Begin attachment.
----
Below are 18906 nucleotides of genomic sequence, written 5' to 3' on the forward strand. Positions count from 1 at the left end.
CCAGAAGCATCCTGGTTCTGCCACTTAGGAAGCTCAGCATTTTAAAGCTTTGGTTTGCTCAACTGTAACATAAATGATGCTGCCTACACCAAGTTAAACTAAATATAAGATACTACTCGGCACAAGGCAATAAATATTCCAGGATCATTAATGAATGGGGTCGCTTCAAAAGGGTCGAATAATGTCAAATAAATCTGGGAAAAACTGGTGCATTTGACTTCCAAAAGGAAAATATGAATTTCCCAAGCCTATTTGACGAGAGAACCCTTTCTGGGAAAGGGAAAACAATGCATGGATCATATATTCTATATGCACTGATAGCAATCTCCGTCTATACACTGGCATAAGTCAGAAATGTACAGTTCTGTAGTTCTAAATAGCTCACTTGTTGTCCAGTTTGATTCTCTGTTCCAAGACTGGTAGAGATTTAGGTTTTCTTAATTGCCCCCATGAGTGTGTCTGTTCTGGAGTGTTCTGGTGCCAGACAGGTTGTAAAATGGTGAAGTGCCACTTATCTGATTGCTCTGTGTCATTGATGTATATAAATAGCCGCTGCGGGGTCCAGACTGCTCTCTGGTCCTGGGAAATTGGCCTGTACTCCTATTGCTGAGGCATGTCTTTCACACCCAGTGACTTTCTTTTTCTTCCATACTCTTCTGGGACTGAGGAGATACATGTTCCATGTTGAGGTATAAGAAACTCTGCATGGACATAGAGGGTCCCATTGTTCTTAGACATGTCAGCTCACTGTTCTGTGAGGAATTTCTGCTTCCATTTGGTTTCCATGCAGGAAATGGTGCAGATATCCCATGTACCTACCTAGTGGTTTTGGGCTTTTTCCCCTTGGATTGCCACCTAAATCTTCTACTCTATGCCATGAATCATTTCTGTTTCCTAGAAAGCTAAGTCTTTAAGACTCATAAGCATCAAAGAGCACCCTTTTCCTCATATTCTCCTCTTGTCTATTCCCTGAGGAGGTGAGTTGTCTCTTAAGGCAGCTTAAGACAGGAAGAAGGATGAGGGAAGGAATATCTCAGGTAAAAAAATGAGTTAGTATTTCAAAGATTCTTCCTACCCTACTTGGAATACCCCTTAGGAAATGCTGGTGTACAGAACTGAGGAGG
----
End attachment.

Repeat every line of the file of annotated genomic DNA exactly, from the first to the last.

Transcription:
Below are 18906 nucleotides of genomic sequence, written 5' to 3' on the forward strand. Positions count from 1 at the left end.
CCAGAAGCATCCTGGTTCTGCCACTTAGGAAGCTCAGCATTTTAAAGCTTTGGTTTGCTCAACTGTAACATAAATGATGCTGCCTACACCAAGTTAAACTAAATATAAGATACTACTCGGCACAAGGCAATAAATATTCCAGGATCATTAATGAATGGGGTCGCTTCAAAAGGGTCGAATAATGTCAAATAAATCTGGGAAAAACTGGTGCATTTGACTTCCAAAAGGAAAATATGAATTTCCCAAGCCTATTTGACGAGAGAACCCTTTCTGGGAAAGGGAAAACAATGCATGGATCATATATTCTATATGCACTGATAGCAATCTCCGTCTATACACTGGCATAAGTCAGAAATGTACAGTTCTGTAGTTCTAAATAGCTCACTTGTTGTCCAGTTTGATTCTCTGTTCCAAGACTGGTAGAGATTTAGGTTTTCTTAATTGCCCCCATGAGTGTGTCTGTTCTGGAGTGTTCTGGTGCCAGACAGGTTGTAAAATGGTGAAGTGCCACTTATCTGATTGCTCTGTGTCATTGATGTATATAAATAGCCGCTGCGGGGTCCAGACTGCTCTCTGGTCCTGGGAAATTGGCCTGTACTCCTATTGCTGAGGCATGTCTTTCACACCCAGTGACTTTCTTTTTCTTCCATACTCTTCTGGGACTGAGGAGATACATGTTCCATGTTGAGGTATAAGAAACTCTGCATGGACATAGAGGGTCCCATTGTTCTTAGACATGTCAGCTCACTGTTCTGTGAGGAATTTCTGCTTCCATTTGGTTTCCATGCAGGAAATGGTGCAGATATCCCATGTACCTACCTAGTGGTTTTGGGCTTTTTCCCCTTGGATTGCCACCTAAATCTTCTACTCTATGCCATGAATCATTTCTGTTTCCTAGAAAGCTAAGTCTTTAAGACTCATAAGCATCAAAGAGCACCCTTTTCCTCATATTCTCCTCTTGTCTATTCCCTGAGGAGGTGAGTTGTCTCTTAAGGCAGCTTAAGACAGGAAGAAGGATGAGGGAAGGAATATCTCAGGTAAAAAAATGAGTTAGTATTTCAAAGATTCTTCCTACCCTACTTGGAATACCCCTTAGGAAATGCTGGTGTACAGAACTGAGGAGG